The Chancellor faces some thorny decisions in the Autumn Budget. There is some speculation that pensions fund tax relief may be up for revision. If so, this will have considerable implications for how people approach saving for retirement.
This year’s Autumn Budget has been announced as Monday 29 October. It comes at a time when there is, arguably, more uncertainty than usual with additional pressures around the terms of Britain’s withdrawal from the EU.
Funding needed from… somewhere
Chancellor of the Exchequer, Philip Hammond, has previously promised to build a stronger economy and support public services, pledging £3 billion of spending on Brexit planning. This additional spending sits alongside a commitment of an extra £20 billion a year for the NHS by 2023, so this year’s Budget, the last before Britain leaves the EU, has some interesting challenges for the Chancellor.
Following Theresa May’s Conservative Party conference address, people are speculating where the money to fund an end to austerity will come from. One area that has been widely discussed is that of pension tax relief.
A recent publication by The Centre for Policy Studies has said that pension tax relief should be scrapped and replaced with bonuses on individual and employer retirement contributions.
This follows a general acknowledgement that tax relief does not act as an incentive due to the relative complexity of the pension’s framework. The report goes on to propose a tax structure for pensions more akin to ISAs, where they are taxed on entry but free of tax on exit.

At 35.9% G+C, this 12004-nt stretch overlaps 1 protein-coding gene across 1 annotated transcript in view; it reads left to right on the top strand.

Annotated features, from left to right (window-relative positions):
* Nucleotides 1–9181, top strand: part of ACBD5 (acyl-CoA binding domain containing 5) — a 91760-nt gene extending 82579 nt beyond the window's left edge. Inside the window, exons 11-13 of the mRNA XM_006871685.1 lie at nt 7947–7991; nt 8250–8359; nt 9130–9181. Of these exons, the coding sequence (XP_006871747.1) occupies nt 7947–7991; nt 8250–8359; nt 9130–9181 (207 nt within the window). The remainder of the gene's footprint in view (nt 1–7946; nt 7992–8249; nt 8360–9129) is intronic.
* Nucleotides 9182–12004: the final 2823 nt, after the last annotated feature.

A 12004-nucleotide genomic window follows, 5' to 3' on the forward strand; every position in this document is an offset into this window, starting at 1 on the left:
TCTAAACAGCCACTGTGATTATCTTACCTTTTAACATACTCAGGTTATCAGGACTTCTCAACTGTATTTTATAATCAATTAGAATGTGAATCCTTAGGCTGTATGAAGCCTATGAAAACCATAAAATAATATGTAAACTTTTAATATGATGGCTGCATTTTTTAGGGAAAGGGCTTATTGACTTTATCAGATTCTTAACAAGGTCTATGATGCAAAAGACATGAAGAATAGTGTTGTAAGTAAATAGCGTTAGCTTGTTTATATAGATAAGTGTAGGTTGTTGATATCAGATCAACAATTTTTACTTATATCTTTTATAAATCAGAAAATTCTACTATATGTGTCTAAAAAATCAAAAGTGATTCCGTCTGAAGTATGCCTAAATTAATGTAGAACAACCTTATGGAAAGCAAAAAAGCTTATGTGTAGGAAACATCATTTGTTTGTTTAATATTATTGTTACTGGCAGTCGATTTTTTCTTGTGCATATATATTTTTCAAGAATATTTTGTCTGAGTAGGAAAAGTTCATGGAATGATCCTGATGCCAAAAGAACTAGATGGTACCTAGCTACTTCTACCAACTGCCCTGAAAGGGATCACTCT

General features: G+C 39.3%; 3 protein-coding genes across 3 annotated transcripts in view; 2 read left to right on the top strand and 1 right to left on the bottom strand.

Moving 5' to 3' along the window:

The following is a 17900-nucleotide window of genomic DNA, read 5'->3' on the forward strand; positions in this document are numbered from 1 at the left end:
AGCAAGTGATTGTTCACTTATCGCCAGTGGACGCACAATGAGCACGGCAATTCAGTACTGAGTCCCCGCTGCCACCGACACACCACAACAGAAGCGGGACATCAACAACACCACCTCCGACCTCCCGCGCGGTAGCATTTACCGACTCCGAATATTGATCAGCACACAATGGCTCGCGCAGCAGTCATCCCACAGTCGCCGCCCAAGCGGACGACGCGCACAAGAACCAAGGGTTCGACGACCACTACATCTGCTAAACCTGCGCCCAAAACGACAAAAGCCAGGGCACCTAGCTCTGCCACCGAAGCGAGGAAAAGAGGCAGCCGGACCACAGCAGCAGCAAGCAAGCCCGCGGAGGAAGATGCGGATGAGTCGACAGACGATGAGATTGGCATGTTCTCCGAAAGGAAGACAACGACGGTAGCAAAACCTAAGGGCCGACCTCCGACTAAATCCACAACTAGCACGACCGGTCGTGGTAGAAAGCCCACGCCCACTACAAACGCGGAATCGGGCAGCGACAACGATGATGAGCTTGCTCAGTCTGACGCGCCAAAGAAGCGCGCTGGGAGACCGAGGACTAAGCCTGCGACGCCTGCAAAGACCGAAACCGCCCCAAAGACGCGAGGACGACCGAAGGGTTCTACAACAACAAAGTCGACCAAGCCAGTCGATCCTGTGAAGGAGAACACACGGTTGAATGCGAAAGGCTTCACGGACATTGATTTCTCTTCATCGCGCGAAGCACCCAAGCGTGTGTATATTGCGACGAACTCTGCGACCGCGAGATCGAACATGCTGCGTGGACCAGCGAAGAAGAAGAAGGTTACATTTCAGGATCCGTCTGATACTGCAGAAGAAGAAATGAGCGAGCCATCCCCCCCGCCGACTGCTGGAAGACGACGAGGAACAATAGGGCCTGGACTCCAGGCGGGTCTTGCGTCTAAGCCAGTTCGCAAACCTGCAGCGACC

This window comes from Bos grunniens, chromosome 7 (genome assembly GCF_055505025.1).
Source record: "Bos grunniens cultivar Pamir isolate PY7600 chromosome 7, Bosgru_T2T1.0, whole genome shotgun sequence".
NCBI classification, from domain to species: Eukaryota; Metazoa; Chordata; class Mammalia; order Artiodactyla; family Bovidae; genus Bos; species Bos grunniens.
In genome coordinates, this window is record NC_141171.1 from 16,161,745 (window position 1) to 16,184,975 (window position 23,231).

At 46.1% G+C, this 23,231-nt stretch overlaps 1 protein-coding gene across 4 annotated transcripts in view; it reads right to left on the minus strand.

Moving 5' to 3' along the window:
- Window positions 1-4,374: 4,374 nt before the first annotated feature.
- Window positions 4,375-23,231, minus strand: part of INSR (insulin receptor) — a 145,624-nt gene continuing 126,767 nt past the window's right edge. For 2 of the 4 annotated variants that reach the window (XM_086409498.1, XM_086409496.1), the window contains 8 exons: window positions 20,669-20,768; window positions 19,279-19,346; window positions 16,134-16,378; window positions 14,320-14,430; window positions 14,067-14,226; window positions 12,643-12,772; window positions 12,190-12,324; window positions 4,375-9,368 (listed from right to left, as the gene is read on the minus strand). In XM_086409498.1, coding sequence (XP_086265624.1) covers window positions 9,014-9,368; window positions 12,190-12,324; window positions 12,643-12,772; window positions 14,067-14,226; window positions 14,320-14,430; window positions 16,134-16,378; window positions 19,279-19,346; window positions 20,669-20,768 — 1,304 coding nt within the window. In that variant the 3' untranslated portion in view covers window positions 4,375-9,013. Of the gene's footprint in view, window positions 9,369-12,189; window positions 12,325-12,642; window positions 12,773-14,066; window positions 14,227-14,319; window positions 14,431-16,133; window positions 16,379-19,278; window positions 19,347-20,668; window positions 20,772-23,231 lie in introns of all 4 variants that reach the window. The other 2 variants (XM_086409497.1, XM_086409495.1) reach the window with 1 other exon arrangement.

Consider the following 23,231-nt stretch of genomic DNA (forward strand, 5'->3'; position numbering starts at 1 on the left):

Touted changes to Annual and Lifetime Allowances
Alongside this report, the Treasury Select Committee have suggested that the Government should give serious consideration to “replacing the Lifetime Allowance with a lower Annual Allowance, introducing a flat rate of relief and promoting understanding of tax relief as a bonus or additional contribution.”
A critical aspect to all this speculation is that tax relief is not really intended to be an incentive to save but rather works to ensure that savings are not double taxed: on the way in and on the way out. Moving to a form of bonus incentive doesn’t necessarily address the issue that people are not saving enough for retirement and it remains to be seen whether replacing relief with a bonus incentive would deliver the estimated £10 billion worth of savings to the Exchequer.
Levelling the playing field for tax relief?
Looking at the Treasury suggestions there is some merit in introducing a flat rate of relief. At present the top 1% of earners are receiving double the relief of half the working population. A flat rate would go some way to correct this imbalance. Further options to consider are a reduction in the Annual Allowance and reduction in the high earners’ allowance where relief is capped for individuals earning over £150,000.
Perhaps now is not the time
Thus far the government has resisted pressure for changes to pension’s tax relief, saying there is “no clear consensus” for reform. Given the current political situation with Brexit and a relatively weak majority, it remains to be seen how brave the Chancellor can be in this area so we may not see any radical changes this time around.
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